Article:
Tweet Half a century ago, I remember my Chemistry teacher telling me that she was struggling to work out whether I was as stupid as I appeared to be, or very clever and trying to hide the fact by pretending to be stupid. I thought that she was being very perceptive in her second interpretation, but that's not a proposition which would necessarily gain unanimous support. What brought the thought back to me yesterday was Theresa May's interview in which she was asked about the second Scottish independence referendum, when she followed her now customary approach of ignoring every question and just restating the same thing over and over again (in this case that "now is not the time").
It is, to follow the theme with which I started, entirely possible that she believes that to be an adequate answer to the question "when, then?" after the first iteration, however it is formulated. Or perhaps she believes that the rest of us will accept it as an entirely adequate response because she's the boss and she's said it. In either case, I'd have to conclude that she really is as stupid as she appears to be. But what if we give her the benefit of the doubt and postulate that she is actually very clever, just pretending to be stupid? (And I'd really like to be able to do that; assuming that the Prime Minister really is as stupid as she seems to be is not exactly a comfortable position for any country to be in.)
Is there any way in which we might we be able to conclude that there's some underlying cleverness at work? Well, I suppose that if she really believes that the Brexit negotiations are doomed to fail (as she apparently thought was the case before the vote itself) and has turned the whole exercise into a trap into which Johnson, Davis, and Fox have unwittingly rushed and are in the process of hoisting themselves by their own red white and blue petards, that might be quite clever. She could just be waiting until they're all absolutely tied up in knots before reinventing herself as the white knight riding to the rescue of the UK to save us from ourselves by cancelling the Brexit project. Or perhaps she has a cunning plan to allow Scotland to stay in the single market after all, thus revealing to the Scots that she's had their best interests at heart all along, but couldn't say anything for fear that those evil Europeans would be able to use her words against her. That might turn out to look rather clever too.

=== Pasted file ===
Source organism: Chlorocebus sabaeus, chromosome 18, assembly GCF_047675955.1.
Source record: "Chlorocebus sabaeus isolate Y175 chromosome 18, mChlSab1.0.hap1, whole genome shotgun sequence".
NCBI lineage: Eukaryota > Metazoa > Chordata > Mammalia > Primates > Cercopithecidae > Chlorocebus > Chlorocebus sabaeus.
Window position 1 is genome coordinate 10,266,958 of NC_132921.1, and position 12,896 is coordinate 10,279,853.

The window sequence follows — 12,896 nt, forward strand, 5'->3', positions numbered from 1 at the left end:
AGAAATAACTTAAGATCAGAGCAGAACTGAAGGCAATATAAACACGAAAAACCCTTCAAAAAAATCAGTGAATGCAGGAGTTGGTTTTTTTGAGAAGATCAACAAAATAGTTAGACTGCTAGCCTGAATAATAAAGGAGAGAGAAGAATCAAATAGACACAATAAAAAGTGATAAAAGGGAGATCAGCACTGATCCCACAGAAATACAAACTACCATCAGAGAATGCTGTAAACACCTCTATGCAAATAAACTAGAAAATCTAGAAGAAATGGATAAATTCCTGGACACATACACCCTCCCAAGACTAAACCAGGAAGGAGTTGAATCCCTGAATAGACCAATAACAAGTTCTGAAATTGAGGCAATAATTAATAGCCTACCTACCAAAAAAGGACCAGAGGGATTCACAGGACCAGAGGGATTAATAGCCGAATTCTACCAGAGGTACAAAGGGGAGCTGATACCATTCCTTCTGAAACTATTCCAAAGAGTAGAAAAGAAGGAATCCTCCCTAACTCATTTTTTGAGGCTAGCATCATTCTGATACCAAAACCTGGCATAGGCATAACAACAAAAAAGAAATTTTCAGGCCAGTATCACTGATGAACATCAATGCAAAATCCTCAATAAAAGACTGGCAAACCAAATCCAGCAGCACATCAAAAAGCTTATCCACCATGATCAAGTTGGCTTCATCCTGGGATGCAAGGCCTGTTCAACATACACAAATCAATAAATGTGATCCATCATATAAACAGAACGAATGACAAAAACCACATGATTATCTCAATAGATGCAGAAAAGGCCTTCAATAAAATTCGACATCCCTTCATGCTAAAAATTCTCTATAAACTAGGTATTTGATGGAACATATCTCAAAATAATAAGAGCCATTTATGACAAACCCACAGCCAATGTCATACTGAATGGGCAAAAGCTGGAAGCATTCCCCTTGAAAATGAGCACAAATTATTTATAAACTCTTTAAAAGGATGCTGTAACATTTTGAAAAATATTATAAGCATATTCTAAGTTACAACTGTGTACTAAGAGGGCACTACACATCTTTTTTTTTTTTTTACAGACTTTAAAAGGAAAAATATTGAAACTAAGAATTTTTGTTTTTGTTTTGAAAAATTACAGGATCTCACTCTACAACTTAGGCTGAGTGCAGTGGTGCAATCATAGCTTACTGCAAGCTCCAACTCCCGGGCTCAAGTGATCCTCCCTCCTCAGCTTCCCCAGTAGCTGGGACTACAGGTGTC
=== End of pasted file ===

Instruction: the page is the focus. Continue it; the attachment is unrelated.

Sadly, try as I might, I can't believe either of those. In fact, I simply can't find any scenario which works better than the simplest assumption of all.
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